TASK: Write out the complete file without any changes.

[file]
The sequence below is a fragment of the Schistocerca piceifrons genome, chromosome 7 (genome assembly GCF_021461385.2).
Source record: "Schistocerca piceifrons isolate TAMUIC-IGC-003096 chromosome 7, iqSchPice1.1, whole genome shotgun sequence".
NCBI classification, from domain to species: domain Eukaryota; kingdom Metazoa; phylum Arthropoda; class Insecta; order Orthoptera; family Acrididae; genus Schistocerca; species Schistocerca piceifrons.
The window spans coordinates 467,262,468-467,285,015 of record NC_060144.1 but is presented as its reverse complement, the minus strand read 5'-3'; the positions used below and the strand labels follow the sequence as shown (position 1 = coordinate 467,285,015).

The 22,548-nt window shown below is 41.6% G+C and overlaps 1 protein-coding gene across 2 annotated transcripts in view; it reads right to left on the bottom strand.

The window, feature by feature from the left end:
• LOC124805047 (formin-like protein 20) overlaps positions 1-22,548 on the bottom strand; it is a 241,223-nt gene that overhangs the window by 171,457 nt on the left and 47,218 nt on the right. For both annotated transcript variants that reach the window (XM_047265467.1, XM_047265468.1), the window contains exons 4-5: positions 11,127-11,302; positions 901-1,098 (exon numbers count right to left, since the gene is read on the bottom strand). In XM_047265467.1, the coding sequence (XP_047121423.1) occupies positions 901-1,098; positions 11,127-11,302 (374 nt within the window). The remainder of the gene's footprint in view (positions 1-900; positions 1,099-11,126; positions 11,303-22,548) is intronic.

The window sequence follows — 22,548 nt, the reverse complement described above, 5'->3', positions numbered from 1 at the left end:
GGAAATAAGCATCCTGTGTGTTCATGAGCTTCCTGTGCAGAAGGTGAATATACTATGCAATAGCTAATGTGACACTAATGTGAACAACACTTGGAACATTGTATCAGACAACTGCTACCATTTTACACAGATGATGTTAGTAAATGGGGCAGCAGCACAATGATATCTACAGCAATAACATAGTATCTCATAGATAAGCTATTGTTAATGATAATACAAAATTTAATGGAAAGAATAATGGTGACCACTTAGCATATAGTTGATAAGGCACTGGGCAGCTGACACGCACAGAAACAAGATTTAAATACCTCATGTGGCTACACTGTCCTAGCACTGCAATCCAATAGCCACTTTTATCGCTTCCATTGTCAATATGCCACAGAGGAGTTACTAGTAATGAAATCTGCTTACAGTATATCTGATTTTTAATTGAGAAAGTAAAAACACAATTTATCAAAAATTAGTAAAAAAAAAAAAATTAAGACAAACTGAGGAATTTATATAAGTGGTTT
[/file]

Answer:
The sequence below is a fragment of the Schistocerca piceifrons genome, chromosome 7 (genome assembly GCF_021461385.2).
Source record: "Schistocerca piceifrons isolate TAMUIC-IGC-003096 chromosome 7, iqSchPice1.1, whole genome shotgun sequence".
NCBI classification, from domain to species: domain Eukaryota; kingdom Metazoa; phylum Arthropoda; class Insecta; order Orthoptera; family Acrididae; genus Schistocerca; species Schistocerca piceifrons.
The window spans coordinates 467,262,468-467,285,015 of record NC_060144.1 but is presented as its reverse complement, the minus strand read 5'-3'; the positions used below and the strand labels follow the sequence as shown (position 1 = coordinate 467,285,015).

The 22,548-nt window shown below is 41.6% G+C and overlaps 1 protein-coding gene across 2 annotated transcripts in view; it reads right to left on the bottom strand.

The window, feature by feature from the left end:
• LOC124805047 (formin-like protein 20) overlaps positions 1-22,548 on the bottom strand; it is a 241,223-nt gene that overhangs the window by 171,457 nt on the left and 47,218 nt on the right. For both annotated transcript variants that reach the window (XM_047265467.1, XM_047265468.1), the window contains exons 4-5: positions 11,127-11,302; positions 901-1,098 (exon numbers count right to left, since the gene is read on the bottom strand). In XM_047265467.1, the coding sequence (XP_047121423.1) occupies positions 901-1,098; positions 11,127-11,302 (374 nt within the window). The remainder of the gene's footprint in view (positions 1-900; positions 1,099-11,126; positions 11,303-22,548) is intronic.

The window sequence follows — 22,548 nt, the reverse complement described above, 5'->3', positions numbered from 1 at the left end:
GGAAATAAGCATCCTGTGTGTTCATGAGCTTCCTGTGCAGAAGGTGAATATACTATGCAATAGCTAATGTGACACTAATGTGAACAACACTTGGAACATTGTATCAGACAACTGCTACCATTTTACACAGATGATGTTAGTAAATGGGGCAGCAGCACAATGATATCTACAGCAATAACATAGTATCTCATAGATAAGCTATTGTTAATGATAATACAAAATTTAATGGAAAGAATAATGGTGACCACTTAGCATATAGTTGATAAGGCACTGGGCAGCTGACACGCACAGAAACAAGATTTAAATACCTCATGTGGCTACACTGTCCTAGCACTGCAATCCAATAGCCACTTTTATCGCTTCCATTGTCAATATGCCACAGAGGAGTTACTAGTAATGAAATCTGCTTACAGTATATCTGATTTTTAATTGAGAAAGTAAAAACACAATTTATCAAAAATTAGTAAAAAAAAAAAAATTAAGACAAACTGAGGAATTTATATAAGTGGTTT